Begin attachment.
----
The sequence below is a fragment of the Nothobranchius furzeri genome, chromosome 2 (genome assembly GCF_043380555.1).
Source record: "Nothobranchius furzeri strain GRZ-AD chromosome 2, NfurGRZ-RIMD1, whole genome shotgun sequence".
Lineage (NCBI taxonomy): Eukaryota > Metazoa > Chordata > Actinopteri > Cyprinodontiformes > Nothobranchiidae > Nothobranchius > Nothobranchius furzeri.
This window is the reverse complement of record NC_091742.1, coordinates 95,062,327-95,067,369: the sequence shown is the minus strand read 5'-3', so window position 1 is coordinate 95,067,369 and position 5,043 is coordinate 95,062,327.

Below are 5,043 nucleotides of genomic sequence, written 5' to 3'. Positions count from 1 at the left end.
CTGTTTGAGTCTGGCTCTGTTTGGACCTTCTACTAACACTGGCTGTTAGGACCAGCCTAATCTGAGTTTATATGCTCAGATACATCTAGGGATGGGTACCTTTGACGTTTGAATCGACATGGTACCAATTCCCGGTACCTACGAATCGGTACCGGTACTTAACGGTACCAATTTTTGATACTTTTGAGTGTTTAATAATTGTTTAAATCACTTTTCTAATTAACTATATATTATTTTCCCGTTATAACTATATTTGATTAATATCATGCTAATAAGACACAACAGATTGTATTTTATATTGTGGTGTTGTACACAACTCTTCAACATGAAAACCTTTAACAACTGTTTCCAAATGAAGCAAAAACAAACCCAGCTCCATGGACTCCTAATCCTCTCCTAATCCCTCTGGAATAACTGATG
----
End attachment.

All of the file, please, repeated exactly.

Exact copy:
The sequence below is a fragment of the Nothobranchius furzeri genome, chromosome 2 (genome assembly GCF_043380555.1).
Source record: "Nothobranchius furzeri strain GRZ-AD chromosome 2, NfurGRZ-RIMD1, whole genome shotgun sequence".
Lineage (NCBI taxonomy): Eukaryota > Metazoa > Chordata > Actinopteri > Cyprinodontiformes > Nothobranchiidae > Nothobranchius > Nothobranchius furzeri.
This window is the reverse complement of record NC_091742.1, coordinates 95,062,327-95,067,369: the sequence shown is the minus strand read 5'-3', so window position 1 is coordinate 95,067,369 and position 5,043 is coordinate 95,062,327.

Below are 5,043 nucleotides of genomic sequence, written 5' to 3'. Positions count from 1 at the left end.
CTGTTTGAGTCTGGCTCTGTTTGGACCTTCTACTAACACTGGCTGTTAGGACCAGCCTAATCTGAGTTTATATGCTCAGATACATCTAGGGATGGGTACCTTTGACGTTTGAATCGACATGGTACCAATTCCCGGTACCTACGAATCGGTACCGGTACTTAACGGTACCAATTTTTGATACTTTTGAGTGTTTAATAATTGTTTAAATCACTTTTCTAATTAACTATATATTATTTTCCCGTTATAACTATATTTGATTAATATCATGCTAATAAGACACAACAGATTGTATTTTATATTGTGGTGTTGTACACAACTCTTCAACATGAAAACCTTTAACAACTGTTTCCAAATGAAGCAAAAACAAACCCAGCTCCATGGACTCCTAATCCTCTCCTAATCCCTCTGGAATAACTGATG